When I was born I was in breech and had to be born by caesarean.. My foot was twisted and I more or less was in and out of hospital since birth, there was even talk of me having learning difficulties I think.
    I’m 40 now and only just seeing a psych. I’m not like most with BPD I guess. I described my mums life (I also believe she had Aspergers or ADD or something) and the psych said that we both possibly were on the Autistic spectrum. I’d thought ADD, but she feels it’s more ASD.. Is there any point at 40, of being diagnosed? I do want to go for diagnosis.. But I’m not sure the Drs want it, because they just see it as “another excuse”.. Which is very unhelpful. I’d rather have the diagnosis so they and others can’t bully me…


      1. I was really interested to see Elhers Danlos syndrome mentioned. I wasn’t quite sure what that was.. I knew I was double-jointed as a child, but I didn’t know there was a syndrome or name for it. After looking into it late last night, I realised I have it! Now I know why my foot was probably twisted in the womb! And why my leg once bent the wrong way when I fell over once in the past. I can do all the weird joint things! So I learnt something else new about myself, thanks lol. (I think I just have the Hypermobile version)..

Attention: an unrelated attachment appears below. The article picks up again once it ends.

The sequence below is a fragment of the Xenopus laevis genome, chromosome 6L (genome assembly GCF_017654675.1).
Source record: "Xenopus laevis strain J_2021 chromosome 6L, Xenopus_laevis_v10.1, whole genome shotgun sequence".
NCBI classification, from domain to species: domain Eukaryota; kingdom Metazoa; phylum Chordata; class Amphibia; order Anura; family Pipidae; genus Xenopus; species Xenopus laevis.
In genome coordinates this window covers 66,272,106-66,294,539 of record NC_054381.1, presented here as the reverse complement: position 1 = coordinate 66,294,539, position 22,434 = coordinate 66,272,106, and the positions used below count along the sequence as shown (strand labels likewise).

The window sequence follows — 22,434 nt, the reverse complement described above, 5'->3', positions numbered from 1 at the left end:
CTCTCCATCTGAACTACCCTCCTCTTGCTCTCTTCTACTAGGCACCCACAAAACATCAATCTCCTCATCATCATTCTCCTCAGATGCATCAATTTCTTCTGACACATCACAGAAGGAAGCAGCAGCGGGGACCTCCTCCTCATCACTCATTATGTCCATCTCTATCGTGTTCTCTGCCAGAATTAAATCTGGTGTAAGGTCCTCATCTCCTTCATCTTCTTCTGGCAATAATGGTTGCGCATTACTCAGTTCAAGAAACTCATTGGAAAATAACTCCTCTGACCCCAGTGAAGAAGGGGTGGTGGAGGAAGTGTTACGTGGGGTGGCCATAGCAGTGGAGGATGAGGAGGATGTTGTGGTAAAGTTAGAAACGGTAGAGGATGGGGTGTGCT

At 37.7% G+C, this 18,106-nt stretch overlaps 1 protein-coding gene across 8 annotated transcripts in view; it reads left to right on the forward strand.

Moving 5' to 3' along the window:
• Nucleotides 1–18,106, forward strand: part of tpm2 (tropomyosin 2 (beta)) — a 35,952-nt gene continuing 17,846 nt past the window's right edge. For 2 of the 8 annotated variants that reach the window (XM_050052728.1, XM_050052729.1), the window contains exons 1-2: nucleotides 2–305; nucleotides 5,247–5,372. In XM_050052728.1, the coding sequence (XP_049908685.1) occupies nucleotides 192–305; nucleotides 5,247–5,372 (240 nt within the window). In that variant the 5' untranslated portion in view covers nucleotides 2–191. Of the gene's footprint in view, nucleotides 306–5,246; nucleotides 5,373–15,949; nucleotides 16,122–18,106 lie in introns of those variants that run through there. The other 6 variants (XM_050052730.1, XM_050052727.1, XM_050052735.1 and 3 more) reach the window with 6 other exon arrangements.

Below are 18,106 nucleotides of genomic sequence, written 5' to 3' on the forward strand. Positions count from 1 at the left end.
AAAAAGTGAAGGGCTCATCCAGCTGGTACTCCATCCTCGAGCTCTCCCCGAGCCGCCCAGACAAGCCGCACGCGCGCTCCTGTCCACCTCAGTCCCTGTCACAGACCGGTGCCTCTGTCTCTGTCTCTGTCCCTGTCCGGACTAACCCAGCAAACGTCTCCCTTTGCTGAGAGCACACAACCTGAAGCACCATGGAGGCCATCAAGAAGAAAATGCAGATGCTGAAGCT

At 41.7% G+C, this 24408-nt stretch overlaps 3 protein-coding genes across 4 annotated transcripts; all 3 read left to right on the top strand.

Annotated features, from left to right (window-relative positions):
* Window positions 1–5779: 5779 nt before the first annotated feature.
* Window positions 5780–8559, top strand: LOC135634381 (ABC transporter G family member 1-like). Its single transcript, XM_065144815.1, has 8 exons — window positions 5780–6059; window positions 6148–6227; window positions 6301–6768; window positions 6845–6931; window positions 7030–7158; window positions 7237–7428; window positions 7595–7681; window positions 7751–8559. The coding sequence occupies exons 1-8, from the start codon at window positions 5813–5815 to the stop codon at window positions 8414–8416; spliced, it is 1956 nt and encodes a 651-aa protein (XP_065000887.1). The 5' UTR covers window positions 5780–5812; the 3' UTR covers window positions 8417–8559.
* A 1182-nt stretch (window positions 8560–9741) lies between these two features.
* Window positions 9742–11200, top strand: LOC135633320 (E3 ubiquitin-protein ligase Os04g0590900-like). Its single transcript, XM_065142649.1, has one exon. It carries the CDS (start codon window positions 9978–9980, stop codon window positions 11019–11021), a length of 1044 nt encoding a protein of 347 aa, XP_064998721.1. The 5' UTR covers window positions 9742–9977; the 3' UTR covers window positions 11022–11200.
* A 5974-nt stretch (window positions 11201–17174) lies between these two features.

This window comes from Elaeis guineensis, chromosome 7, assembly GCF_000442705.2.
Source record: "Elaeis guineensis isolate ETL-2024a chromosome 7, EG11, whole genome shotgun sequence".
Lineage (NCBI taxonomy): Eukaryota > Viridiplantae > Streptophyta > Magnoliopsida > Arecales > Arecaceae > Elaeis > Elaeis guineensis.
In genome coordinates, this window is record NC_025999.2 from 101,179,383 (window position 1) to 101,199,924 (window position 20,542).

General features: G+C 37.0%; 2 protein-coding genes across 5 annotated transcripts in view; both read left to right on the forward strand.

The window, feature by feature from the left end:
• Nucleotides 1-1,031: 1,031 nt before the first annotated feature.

21. I’ve just been diagnosed at 36. AS plus Trauma.

    Reading this is like you have written it about me.
    The comfort I have found for the first in my life realizing I’m not some freak that is beyond help.

    Knowing what I am has a name and that I’m not alone, only another Aspy will understand the relief.

    Thank you a hundred times over for this list.


  22. Thank you so much — so helpful to understand my 13yo daughter, dx’ed last year. Difficulty with friends, difficulty connecting, unable to work in groups at school. Trying to show her there is a community out there where she fits in; she is not alone.

    Thank you❤️


  23. I quizzed myself and 132 of these points apply to me. I don’t consider myself to be autistic, but I am an intuitive in a sensor dominated world. (I am referring to Myer’s Briggs and Jungian personality theory). In tests, 75% of people tested as “Sensors” aka skilled in the sensory department. While the remaining 25% are “Intuitives.”